Let’s establish this right out of the gate: this is the best issue of “Wolverine” since the series started back up in the Pax Krakoa. The “X of Swords” event is a blast, and it gives all the X-books a renewed sense of urgency and purpose. Unfortunately, the problems in this book go deeper than the larger story. This is a comic that has struggled to find its voice and now that it has something to say, it is still held back by scripting problems.
Written by Ben Percy
Illustrated by Viktor Bogdanovic
Colored by Matt Wilson
Lettered by VC’s Cory Petit
I’ve had issues with this “Wolverine” series since it started. It’s not that I doubt Ben Percy’s heart is in the right place- I can think of no contemporary writer who loves the character more. But maybe that’s part of the problem. “X-Men” is in a more exciting place than it has been for years, but Wolverine is doing the same old shit. There was an opportunity to explore his relationship with the new status quo that hasn’t really happened yet. This issue had a conversation where Logan told Krakoa that he would never trust its “big green ass” and that was the closest we’ve come in the series to seeing how Logan feels about the island, its leadership, or any of that stuff.
And that’s coming in an issue where the focus should be on the new conflict: the quest for the swords. This is where Percy’s scripting problems really show. After Logan sets out, we get a page of exposition about the Muramasa blade. Fine. Then we get a fight with the Silver Samurai. Not counting title pages, this is the fifth page of story. The fight is done by page seven. This fight should be the core of the issue’s story! Wolverine wants to find the sword (despite the page of exposition and the data pages, the issue never clearly explains where he last saw it or how it went missing). Silver Samurai knows where it is but he doesn’t want to share- he thinks he should be the one to wield it.
But in this issue, we never get to see Silver Samurai’s inner life! He gets two lines of dialogue. We learn how he’s feeling because Wolverine shouts it at him and I guess we believe Logan. But to sell the stakes of the fight, we need to be given a reason to care about Silver Samurai’s desire to compete in the big sword fight. Why is it so important to him? Maybe the answer lies in a Frank Miller comic from the 80s, but you definitely won’t find it here.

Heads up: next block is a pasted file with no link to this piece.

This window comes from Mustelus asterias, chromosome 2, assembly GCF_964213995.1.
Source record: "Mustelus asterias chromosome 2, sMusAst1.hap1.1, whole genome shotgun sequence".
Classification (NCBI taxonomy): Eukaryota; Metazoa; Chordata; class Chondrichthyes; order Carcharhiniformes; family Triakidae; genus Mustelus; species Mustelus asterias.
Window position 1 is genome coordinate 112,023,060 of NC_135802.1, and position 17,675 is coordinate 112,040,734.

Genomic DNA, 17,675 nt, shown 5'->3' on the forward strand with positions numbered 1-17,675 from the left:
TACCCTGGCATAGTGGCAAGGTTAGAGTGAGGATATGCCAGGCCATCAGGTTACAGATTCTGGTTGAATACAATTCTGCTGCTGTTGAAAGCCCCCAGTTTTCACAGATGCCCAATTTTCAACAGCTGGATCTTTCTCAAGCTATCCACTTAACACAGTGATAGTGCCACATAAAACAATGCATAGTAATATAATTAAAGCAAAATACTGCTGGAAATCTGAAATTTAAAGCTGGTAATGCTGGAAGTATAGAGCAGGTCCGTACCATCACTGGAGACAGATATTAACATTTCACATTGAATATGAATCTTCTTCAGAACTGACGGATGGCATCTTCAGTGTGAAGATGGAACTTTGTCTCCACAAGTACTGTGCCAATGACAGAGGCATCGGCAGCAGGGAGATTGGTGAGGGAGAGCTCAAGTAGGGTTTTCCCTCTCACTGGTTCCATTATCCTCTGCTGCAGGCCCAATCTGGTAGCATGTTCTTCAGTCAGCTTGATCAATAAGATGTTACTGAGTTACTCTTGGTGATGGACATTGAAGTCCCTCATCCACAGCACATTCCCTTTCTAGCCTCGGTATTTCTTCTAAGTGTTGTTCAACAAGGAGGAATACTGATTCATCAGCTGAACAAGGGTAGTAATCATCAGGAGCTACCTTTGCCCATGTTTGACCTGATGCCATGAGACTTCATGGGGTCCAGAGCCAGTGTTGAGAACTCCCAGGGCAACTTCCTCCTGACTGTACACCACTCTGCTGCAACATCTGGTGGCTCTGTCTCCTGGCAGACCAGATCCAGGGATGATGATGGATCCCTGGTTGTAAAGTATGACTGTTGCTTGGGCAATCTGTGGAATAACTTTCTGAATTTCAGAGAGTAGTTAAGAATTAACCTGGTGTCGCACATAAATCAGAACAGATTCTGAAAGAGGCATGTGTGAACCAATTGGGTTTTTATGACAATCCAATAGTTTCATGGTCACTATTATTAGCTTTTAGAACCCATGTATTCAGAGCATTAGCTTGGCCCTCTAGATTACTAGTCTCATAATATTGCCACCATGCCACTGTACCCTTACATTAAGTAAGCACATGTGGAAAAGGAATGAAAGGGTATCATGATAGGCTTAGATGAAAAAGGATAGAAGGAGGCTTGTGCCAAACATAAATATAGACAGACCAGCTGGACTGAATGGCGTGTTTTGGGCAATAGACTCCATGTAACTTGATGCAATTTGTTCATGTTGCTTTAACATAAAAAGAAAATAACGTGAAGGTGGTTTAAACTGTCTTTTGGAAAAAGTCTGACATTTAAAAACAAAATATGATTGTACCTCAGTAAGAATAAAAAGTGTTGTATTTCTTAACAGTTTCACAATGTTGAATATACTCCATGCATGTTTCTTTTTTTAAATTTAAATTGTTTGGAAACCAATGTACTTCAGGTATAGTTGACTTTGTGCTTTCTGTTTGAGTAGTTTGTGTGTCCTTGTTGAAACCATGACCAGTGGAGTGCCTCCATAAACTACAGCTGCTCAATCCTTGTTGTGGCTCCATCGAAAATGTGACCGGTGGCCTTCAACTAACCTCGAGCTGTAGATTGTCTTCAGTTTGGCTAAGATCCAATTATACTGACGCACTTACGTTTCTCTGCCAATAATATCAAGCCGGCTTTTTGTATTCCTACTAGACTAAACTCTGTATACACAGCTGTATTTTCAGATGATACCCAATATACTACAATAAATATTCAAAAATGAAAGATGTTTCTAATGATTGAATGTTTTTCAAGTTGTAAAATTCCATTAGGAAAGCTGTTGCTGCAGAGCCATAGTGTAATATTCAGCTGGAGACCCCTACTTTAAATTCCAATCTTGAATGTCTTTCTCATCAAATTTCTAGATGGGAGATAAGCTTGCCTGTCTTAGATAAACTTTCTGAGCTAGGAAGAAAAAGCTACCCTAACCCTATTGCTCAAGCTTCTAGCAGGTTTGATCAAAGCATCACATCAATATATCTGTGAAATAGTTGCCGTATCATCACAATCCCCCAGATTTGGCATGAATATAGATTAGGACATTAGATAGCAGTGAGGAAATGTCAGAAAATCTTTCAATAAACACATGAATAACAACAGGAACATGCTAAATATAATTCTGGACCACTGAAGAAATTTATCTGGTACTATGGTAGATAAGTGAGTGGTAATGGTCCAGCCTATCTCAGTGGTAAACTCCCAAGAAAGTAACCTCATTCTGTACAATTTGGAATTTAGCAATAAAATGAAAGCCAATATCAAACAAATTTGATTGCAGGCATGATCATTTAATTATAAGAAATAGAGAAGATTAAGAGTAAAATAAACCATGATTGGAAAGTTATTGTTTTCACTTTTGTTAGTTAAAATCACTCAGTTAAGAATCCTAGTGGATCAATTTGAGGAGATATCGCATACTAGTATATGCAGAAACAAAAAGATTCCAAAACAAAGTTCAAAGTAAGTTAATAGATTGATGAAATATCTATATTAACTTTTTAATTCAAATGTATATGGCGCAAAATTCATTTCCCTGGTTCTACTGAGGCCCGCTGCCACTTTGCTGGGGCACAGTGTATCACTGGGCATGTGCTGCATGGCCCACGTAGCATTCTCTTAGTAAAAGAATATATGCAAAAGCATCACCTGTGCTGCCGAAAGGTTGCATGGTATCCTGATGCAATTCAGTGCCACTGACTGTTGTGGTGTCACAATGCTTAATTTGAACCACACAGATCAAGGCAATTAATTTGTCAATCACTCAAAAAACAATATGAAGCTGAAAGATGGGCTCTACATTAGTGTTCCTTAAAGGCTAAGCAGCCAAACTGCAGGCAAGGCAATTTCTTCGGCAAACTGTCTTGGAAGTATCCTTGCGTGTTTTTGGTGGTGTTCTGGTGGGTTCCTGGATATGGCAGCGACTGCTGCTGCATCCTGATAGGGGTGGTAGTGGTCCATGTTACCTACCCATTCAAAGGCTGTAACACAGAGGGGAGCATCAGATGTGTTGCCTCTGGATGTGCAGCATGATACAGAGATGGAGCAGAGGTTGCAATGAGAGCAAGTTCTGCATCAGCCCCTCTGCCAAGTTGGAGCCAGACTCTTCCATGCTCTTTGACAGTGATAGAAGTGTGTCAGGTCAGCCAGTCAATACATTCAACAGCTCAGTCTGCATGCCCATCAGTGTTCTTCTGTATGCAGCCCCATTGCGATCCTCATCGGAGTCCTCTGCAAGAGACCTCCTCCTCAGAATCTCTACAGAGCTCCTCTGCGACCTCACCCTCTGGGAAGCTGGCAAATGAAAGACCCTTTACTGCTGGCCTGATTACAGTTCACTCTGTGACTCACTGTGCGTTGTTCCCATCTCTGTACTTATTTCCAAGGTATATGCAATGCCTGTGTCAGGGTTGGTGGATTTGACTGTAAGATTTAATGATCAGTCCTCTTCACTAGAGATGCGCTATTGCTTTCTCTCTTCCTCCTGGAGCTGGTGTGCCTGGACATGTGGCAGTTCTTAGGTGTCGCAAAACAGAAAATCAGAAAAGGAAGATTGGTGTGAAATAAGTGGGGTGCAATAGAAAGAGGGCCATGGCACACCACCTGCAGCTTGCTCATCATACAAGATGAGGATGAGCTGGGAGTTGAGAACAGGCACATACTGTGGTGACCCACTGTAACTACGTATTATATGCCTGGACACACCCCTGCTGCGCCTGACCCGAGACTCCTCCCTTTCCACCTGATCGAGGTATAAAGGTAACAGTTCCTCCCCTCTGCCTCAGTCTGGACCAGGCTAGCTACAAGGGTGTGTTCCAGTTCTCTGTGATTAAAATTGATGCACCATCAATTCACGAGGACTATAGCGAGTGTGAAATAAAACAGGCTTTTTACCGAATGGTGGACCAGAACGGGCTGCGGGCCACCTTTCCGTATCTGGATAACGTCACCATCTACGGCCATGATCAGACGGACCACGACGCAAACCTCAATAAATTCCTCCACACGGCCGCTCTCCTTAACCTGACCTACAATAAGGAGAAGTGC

Then the issue transitions to the B plot, which is meant to introduce new bad guy Solem. This is probably the strongest stretch of the issue. New villains are a tough sell but Solem has a look and an attitude. He reminds me of a more swashbuckling Apocalypse. I can get behind that! His long introductory sequence was effective- it took the time to make me care about the character way more than it bothered with Silver Samurai.
Bogdanovic has a kind of old school style that I admit appeals to me. I especially liked two early panels where Wolverine’s eye is a white triangle from a distance, but on the close up you can see his iris and pupil. I love stuff like that, it reminds me of being a kid and reading 90s Jim Lee. But there are places in the script where Bogdanovic could have really picked up some slack and what he delivers is adequate. That Silver Samurai fight in particular feels so perfunctory. Everyone is on model, the posing is pretty dynamic. But none of it has enough impact or kineticism. It looks like snapshots of action when it should have also carried to weight and movement of action!
We end on a cliffhanger of sorts, but one that is very muddled. A caption tells us the story is set “Then. Tokyo.” All of a sudden, Logan is climbing a stormy staircase and then rising out of some lava in what I assume is Hell where he was sent in Jason Aaron’s ‘Wolverine Goes to Hell’ saga. There are hints in the dialogue as to where and when these different scenes are taking place, and I’d bet Percy knows and wrote it all clearly in his script. But those details never make it onto the page. By implication the Tokyo scene, the stormy stairs, the lava pit, are all happening in the same place at the same time. This is a problem Percy is constantly having with his comics. He writes a lot when he should write a little, and then he leaves ambiguity when he should be clear.
All that in mind, this is the most excited I’ve been for “Wolverine” since Percy took over the series. How Logan gets the sword will have bearing on all the X-books. Villains introduced here will go on to menace heroes in other series. But Percy still has a long way to go with his comic scripts. He needs a strong editor to help break him of some bad habits. And he really needs to find a stronger partner than Bogdanovic, who can literally draw what needs to be on the page, but doesn’t do enough to elevate the material. Wolverine is close to finding his sword, but “Wolverine” has a long way to go before it finds its groove.
Final Verdict: 5.0 – A messy script benefits from being tied into an exciting crossover event